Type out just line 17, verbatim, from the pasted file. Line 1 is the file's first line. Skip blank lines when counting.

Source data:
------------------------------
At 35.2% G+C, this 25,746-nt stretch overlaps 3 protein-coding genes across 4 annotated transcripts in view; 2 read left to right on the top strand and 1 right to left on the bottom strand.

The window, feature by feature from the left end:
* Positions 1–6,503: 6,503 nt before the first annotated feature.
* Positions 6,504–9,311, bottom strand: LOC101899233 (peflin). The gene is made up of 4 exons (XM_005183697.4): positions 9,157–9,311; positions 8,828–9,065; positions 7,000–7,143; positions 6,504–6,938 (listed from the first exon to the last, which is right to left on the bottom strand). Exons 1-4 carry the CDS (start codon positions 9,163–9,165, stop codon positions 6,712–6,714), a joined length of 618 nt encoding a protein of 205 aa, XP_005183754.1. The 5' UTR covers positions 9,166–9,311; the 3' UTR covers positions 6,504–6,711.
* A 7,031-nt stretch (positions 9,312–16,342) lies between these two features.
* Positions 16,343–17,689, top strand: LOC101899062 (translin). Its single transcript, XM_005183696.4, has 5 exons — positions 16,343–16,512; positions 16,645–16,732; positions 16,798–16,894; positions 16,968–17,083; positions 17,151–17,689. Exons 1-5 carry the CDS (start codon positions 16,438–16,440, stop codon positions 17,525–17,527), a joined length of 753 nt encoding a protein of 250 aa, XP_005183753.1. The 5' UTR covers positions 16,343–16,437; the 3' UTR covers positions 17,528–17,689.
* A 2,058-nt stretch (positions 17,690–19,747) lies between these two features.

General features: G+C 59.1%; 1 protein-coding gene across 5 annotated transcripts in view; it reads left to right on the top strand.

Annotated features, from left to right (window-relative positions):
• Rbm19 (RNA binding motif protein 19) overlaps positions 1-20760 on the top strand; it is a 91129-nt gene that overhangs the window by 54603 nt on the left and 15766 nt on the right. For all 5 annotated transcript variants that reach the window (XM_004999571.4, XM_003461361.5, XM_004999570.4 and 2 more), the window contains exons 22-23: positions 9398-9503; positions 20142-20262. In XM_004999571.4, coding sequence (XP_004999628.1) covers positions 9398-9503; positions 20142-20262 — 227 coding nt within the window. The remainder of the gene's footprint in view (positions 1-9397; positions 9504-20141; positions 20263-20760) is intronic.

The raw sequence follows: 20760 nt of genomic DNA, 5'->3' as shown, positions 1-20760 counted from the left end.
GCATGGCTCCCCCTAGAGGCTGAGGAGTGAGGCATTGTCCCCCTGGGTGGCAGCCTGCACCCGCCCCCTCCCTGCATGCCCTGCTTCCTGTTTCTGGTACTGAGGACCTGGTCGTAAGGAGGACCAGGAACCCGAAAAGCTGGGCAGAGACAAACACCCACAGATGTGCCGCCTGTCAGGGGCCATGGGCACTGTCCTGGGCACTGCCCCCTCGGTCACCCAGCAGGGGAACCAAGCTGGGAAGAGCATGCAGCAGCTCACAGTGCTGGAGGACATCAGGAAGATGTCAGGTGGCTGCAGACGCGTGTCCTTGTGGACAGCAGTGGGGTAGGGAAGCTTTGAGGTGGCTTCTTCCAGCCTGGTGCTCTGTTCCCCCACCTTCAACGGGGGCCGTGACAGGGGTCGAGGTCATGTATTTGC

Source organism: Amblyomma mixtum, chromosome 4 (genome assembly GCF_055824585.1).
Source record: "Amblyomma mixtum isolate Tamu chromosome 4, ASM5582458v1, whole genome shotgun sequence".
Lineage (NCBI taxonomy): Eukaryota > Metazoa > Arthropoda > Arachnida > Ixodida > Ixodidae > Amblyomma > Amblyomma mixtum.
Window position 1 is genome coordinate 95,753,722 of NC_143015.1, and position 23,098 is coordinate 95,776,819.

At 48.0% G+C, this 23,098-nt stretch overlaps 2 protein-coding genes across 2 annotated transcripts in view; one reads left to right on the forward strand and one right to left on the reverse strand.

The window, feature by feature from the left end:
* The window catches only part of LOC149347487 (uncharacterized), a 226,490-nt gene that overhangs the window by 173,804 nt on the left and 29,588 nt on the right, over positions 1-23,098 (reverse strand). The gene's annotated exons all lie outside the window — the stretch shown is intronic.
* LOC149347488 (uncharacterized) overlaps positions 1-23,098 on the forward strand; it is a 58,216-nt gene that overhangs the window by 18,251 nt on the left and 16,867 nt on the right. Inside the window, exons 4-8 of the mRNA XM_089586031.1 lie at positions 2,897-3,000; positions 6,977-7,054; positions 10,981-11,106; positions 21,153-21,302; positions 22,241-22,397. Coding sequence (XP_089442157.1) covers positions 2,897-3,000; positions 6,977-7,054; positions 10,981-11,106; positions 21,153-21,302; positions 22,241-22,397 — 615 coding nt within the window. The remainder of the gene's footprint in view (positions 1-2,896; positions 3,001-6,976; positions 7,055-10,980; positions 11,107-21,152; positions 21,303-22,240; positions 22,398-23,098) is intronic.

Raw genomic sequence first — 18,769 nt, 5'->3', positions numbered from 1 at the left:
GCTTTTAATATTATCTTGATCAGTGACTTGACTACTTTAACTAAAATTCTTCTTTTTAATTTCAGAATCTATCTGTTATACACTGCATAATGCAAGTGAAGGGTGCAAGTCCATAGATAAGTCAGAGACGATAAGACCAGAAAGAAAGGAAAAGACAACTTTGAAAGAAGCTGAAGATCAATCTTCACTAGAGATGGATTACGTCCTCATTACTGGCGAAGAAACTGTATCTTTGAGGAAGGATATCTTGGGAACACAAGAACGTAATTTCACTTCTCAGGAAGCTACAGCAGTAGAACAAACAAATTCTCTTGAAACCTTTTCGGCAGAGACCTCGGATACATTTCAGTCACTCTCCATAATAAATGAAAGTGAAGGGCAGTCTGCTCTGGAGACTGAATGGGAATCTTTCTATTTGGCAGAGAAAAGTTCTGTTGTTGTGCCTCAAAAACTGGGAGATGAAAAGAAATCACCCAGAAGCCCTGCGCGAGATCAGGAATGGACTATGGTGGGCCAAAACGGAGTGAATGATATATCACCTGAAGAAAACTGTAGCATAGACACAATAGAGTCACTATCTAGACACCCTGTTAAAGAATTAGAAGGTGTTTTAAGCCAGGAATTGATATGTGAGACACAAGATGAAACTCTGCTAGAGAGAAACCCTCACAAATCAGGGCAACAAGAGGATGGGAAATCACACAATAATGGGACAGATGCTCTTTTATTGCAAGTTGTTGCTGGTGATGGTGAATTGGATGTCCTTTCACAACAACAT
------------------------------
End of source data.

At 48.0% G+C, this 23,098-nt stretch overlaps 2 protein-coding genes across 2 annotated transcripts in view; one reads left to right on the forward strand and one right to left on the reverse strand.